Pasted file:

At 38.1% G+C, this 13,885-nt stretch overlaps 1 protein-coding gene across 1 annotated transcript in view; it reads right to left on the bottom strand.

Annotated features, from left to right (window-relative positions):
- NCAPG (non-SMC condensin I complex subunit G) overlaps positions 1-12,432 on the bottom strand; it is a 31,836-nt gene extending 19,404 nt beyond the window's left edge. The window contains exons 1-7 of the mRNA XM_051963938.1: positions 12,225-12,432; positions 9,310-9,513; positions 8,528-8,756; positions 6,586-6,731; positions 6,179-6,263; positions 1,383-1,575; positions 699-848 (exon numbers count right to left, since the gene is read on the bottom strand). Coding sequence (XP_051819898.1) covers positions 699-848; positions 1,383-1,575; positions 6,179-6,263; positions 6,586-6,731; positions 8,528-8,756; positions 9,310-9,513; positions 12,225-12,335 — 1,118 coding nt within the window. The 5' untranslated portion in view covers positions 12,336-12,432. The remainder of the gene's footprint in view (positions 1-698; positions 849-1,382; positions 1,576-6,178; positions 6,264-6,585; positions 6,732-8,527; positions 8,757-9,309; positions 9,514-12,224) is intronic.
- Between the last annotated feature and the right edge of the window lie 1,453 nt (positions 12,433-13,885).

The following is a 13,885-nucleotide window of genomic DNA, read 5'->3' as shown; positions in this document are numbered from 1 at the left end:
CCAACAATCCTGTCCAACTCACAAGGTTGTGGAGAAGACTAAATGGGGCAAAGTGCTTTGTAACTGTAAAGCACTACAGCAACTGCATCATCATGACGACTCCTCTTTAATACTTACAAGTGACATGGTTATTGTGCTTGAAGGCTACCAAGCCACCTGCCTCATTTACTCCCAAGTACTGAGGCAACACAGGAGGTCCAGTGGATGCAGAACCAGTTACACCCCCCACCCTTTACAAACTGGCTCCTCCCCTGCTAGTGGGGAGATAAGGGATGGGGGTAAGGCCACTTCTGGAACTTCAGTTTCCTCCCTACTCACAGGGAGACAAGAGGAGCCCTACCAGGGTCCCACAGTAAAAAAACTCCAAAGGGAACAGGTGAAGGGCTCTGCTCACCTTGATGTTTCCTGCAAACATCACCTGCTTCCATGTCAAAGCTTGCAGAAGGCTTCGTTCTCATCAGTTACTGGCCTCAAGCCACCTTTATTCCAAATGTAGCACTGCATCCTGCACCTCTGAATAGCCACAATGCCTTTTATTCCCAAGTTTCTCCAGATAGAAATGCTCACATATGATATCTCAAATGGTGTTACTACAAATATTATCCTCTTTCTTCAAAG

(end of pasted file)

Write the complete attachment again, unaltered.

At 38.1% G+C, this 13,885-nt stretch overlaps 1 protein-coding gene across 1 annotated transcript in view; it reads right to left on the bottom strand.

Annotated features, from left to right (window-relative positions):
- NCAPG (non-SMC condensin I complex subunit G) overlaps positions 1-12,432 on the bottom strand; it is a 31,836-nt gene extending 19,404 nt beyond the window's left edge. The window contains exons 1-7 of the mRNA XM_051963938.1: positions 12,225-12,432; positions 9,310-9,513; positions 8,528-8,756; positions 6,586-6,731; positions 6,179-6,263; positions 1,383-1,575; positions 699-848 (exon numbers count right to left, since the gene is read on the bottom strand). Coding sequence (XP_051819898.1) covers positions 699-848; positions 1,383-1,575; positions 6,179-6,263; positions 6,586-6,731; positions 8,528-8,756; positions 9,310-9,513; positions 12,225-12,335 — 1,118 coding nt within the window. The 5' untranslated portion in view covers positions 12,336-12,432. The remainder of the gene's footprint in view (positions 1-698; positions 849-1,382; positions 1,576-6,178; positions 6,264-6,585; positions 6,732-8,527; positions 8,757-9,309; positions 9,514-12,224) is intronic.
- Between the last annotated feature and the right edge of the window lie 1,453 nt (positions 12,433-13,885).

The following is a 13,885-nucleotide window of genomic DNA, read 5'->3' as shown; positions in this document are numbered from 1 at the left end:
CCAACAATCCTGTCCAACTCACAAGGTTGTGGAGAAGACTAAATGGGGCAAAGTGCTTTGTAACTGTAAAGCACTACAGCAACTGCATCATCATGACGACTCCTCTTTAATACTTACAAGTGACATGGTTATTGTGCTTGAAGGCTACCAAGCCACCTGCCTCATTTACTCCCAAGTACTGAGGCAACACAGGAGGTCCAGTGGATGCAGAACCAGTTACACCCCCCACCCTTTACAAACTGGCTCCTCCCCTGCTAGTGGGGAGATAAGGGATGGGGGTAAGGCCACTTCTGGAACTTCAGTTTCCTCCCTACTCACAGGGAGACAAGAGGAGCCCTACCAGGGTCCCACAGTAAAAAAACTCCAAAGGGAACAGGTGAAGGGCTCTGCTCACCTTGATGTTTCCTGCAAACATCACCTGCTTCCATGTCAAAGCTTGCAGAAGGCTTCGTTCTCATCAGTTACTGGCCTCAAGCCACCTTTATTCCAAATGTAGCACTGCATCCTGCACCTCTGAATAGCCACAATGCCTTTTATTCCCAAGTTTCTCCAGATAGAAATGCTCACATATGATATCTCAAATGGTGTTACTACAAATATTATCCTCTTTCTTCAAAG